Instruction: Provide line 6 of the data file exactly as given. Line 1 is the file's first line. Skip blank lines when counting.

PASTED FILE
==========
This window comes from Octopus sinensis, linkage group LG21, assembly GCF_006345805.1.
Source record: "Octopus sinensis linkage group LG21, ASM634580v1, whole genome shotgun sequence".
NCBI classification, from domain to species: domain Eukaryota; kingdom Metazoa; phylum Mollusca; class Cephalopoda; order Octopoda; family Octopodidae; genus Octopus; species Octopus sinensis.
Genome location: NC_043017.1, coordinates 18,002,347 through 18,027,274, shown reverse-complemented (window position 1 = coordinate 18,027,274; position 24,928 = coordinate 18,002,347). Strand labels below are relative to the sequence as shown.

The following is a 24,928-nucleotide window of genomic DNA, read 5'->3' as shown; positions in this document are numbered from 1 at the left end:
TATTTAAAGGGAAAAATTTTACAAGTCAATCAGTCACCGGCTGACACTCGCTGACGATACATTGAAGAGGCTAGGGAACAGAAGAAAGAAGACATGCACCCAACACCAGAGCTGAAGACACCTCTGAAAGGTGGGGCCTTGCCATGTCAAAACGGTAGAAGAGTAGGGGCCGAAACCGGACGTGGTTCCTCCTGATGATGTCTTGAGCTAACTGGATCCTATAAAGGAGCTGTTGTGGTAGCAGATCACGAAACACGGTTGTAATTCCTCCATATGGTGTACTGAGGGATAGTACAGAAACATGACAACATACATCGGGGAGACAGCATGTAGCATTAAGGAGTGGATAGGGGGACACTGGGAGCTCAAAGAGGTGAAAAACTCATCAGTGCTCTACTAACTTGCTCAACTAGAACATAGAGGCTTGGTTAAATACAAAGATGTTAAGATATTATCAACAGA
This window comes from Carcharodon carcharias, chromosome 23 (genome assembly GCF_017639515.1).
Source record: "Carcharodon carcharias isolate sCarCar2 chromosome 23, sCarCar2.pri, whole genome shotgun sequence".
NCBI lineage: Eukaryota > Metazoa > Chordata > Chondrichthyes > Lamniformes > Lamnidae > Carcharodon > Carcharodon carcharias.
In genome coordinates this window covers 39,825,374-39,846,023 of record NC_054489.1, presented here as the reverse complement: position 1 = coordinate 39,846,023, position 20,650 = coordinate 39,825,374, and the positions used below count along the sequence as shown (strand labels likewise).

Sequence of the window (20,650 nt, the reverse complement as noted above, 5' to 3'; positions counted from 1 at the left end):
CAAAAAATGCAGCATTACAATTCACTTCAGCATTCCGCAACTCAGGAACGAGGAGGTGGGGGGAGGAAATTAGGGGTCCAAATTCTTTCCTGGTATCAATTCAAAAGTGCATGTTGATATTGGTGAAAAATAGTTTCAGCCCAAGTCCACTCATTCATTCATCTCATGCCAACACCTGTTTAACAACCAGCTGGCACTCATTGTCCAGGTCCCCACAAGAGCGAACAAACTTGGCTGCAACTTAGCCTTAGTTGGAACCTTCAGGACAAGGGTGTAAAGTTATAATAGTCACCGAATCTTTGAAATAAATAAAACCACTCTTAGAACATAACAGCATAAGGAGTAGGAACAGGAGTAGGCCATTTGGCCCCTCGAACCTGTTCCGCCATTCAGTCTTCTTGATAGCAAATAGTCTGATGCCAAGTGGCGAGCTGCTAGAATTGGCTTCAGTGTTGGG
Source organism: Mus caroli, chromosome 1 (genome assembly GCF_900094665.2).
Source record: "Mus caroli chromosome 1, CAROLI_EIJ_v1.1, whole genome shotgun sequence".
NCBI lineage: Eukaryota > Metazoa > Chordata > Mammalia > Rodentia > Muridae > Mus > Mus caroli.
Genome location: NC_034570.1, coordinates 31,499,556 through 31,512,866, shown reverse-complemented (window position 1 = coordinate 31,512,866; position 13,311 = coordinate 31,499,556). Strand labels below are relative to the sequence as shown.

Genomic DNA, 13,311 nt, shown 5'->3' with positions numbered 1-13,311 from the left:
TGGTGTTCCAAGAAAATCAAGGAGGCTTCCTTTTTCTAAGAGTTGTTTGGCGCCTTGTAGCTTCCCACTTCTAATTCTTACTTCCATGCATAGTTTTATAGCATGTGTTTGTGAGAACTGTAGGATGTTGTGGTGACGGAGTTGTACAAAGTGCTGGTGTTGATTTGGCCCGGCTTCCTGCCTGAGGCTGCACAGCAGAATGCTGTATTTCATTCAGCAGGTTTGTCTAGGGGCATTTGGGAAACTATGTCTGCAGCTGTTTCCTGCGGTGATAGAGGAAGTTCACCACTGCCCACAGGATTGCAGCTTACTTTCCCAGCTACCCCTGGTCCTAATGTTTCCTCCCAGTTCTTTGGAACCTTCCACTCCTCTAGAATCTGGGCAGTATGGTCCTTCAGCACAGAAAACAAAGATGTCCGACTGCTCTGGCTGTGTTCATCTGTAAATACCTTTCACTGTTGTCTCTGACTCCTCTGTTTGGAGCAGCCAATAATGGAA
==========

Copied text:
TATTTAAAGGGAAAAATTTTACAAGTCAATCAGTCACCGGCTGACACTCGCTGACGATACATTGAAGAGGCTAGGGAACAGAAGAAAGAAGACATGCACCCAACACCAGAGCTGAAGACACCTCTGAAAGGTGGGGCCTTGCCATGTCAAAACGGTAGAAGAGTAGGGGCCGAAACCGGACGTGGTTCCTCCTGATGATGTCTTGAGCTAACTGGATCCTATAAAGGAGCTGTTGTGGTAGCAGATCACGAAACACGGTTGTAATTCCTCCATATGGTGTACTGAGGGATAGTACAGAAACATGACAACATACATCGGGGAGACAGCATGTAGCATTAAGGAGTGGATAGGGGGACACTGGGAGCTCAAAGAGGTGAAAAACTCATCAGTGCTCTACTAACTTGCTCAACTAGAACATAGAGGCTTGGTTAAATACAAAGATGTTAAGATATTATCAACAGA